In April 2014, 276 girls were abducted by Boko Haram from their school in Chibok, Borno. Although the world has begun to forget, a Nigerian filmmaker and videographer, Joel Kachi Benson, tells a part of the story via the immersive technique of virtual reality to remind us of this event. Two days ago, his innovative 360° virtual reality documentary film, Daughters of Chibok, won the Lion Award for Best Virtual Reality Story at the closing ceremony of the 76th Venice Film Festival.
In a recent interview with CNN Africa, Joel explained that he was motivated to find out for himself what happened and is still happening in Chibok. When he arrived in the Chibok community, Borno, he was shocked to find that many of the mothers whose daughters had been kidnapped had received no psychosocial support since the incident in 2014. His story in the documentary film Daughters of Chibok focuses on the day to day anguish of the mothers who have been left behind. 107 girls made it back home to their families in the years following the kidnapping, but 112 of those girls are still missing. The story of one mother in particular, Yana Galang, is at the centre of Joel’s film. Yana Galang is a woman leader in her community among the mothers of missing girls. Her daughter is still missing. Every month she washes and folds her daughters clothes, sustaining the hope that her daughter will come back.
Joel Kachi Benson is the founder and Creative Director of independent production studio JB Multimedia, a Lagos-based company that creates and presents Nigerian stories from unique perspectives. He is drawn to the documentary style of filmmaking and is passionate about telling real stories. In recent years, he has spent time traveling within the northeastern states of Nigeria, documenting the impact of Boko Haram insurgency on the lives of Nigerians in those communities. His previous documentary film, In Bakassi, debuted at the Cairo International Film Festival in November 2018. In Bakassi is a film about the realities of struggle and survival that children in Maiduguri IDP camps are forced to live through. Joel believes that the biggest victims of Boko Haram insurgency are children.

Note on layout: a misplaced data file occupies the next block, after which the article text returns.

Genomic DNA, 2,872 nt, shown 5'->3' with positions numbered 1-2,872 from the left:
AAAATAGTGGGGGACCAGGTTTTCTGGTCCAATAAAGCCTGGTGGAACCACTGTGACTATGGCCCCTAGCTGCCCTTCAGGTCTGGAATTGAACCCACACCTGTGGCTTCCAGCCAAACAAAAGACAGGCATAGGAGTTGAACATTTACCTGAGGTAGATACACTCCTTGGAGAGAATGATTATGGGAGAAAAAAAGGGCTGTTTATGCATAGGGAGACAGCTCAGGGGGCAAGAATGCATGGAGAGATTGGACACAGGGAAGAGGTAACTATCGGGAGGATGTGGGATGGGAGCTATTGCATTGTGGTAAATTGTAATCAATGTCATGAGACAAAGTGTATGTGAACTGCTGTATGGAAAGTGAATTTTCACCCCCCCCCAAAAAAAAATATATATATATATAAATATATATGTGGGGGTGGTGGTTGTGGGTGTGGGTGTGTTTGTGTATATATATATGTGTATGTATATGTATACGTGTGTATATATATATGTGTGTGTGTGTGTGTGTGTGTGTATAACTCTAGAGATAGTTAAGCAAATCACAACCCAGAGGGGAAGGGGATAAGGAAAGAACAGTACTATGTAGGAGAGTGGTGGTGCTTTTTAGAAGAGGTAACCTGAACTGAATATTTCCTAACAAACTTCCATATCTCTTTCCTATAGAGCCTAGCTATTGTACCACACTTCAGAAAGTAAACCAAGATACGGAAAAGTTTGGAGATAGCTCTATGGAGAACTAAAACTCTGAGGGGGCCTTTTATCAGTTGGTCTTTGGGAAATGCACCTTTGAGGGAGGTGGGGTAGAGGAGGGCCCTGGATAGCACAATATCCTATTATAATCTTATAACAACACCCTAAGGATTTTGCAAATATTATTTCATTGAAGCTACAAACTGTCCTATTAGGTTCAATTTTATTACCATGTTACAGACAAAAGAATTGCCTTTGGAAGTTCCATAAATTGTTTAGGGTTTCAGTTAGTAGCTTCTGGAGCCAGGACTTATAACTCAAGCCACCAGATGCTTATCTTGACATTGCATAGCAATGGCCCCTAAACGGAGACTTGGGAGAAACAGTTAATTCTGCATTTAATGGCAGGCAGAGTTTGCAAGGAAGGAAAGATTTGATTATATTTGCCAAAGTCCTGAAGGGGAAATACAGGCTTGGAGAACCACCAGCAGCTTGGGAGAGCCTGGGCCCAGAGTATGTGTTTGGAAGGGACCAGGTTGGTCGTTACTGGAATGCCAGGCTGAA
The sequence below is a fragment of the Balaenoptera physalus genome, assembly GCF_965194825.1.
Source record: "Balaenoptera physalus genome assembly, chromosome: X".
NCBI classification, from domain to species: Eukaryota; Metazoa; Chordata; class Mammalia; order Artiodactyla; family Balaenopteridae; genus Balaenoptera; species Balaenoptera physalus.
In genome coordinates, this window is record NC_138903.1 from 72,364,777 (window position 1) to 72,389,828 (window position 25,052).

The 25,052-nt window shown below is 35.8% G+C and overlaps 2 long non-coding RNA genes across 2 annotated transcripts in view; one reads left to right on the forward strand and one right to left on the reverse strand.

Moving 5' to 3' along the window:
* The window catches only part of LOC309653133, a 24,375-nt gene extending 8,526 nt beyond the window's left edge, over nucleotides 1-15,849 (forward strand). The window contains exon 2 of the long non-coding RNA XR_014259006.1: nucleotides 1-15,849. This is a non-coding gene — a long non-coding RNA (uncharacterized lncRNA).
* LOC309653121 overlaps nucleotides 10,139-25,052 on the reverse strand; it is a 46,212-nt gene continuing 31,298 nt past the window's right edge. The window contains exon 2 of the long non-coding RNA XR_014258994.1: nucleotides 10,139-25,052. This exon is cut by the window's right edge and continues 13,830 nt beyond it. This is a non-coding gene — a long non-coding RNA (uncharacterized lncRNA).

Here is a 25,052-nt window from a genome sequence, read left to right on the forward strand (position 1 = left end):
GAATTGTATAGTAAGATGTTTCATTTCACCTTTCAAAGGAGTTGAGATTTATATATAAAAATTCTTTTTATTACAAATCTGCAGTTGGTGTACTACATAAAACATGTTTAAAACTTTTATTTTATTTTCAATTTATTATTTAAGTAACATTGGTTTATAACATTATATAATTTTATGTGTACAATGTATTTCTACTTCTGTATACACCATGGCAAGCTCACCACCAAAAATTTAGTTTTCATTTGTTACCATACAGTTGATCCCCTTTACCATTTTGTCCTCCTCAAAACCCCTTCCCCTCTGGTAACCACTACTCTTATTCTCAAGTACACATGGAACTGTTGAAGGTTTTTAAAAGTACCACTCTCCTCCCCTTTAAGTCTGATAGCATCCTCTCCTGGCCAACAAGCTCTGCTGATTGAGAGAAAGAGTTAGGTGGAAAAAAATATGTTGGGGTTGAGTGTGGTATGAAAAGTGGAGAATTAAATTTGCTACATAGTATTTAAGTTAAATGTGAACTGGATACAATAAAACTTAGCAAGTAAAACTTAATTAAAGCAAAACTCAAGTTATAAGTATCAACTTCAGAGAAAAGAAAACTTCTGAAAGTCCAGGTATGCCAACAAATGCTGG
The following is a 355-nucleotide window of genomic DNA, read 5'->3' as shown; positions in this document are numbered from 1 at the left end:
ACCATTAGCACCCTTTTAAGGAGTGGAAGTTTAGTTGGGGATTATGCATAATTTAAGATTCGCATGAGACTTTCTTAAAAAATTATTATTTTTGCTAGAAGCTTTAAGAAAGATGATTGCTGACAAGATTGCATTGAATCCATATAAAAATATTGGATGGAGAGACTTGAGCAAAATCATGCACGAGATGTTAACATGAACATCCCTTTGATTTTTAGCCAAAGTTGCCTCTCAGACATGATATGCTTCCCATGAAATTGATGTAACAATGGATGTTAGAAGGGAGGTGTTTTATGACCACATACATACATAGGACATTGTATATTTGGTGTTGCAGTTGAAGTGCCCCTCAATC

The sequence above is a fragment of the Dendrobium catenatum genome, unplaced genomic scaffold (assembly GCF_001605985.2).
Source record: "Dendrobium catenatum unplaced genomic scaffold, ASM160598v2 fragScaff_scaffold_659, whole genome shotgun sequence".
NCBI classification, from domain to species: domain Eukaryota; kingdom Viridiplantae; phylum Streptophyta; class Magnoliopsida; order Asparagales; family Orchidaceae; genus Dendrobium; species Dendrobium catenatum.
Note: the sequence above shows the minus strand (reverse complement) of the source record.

Virtual Reality (VR) is the use of computer technology to create artificial situations that can feel very real to a viewer. When a viewer puts on a VR headset, they are able to interact with technologically enhanced moments, characters and locations that feel almost life-like. Through virtual reality films, Joel is able to give an audience the ‘experience’ of the people and places he documents. His latest film, the awarded Daughters of Chibok, was screened publicly in April this year at Falomo Under Bridge, Ikoyi; Muri Okunola Park, Victoria Island; and JJ Tinubu Park, Alausa. The film was also screened at the British Council, Lagos, in June.
For Joel and his team, sharing the story of Yana Danang and the mothers in Chibok goes beyond the art of storytelling. They intend to raise money and attract help to the arid Chibok communities where most of these mothers are farmers struggling to cope with primitive tools. In a moving acceptance speech at the 76th Venice Film Festival, Joel Kachi Benson said:
“I stand here today representing my country Nigeria and my continent Africa as proof that all you need to get up there is faith and courage to go out there and tell the stories that matter.”
Featured Image Source: The Eagle Online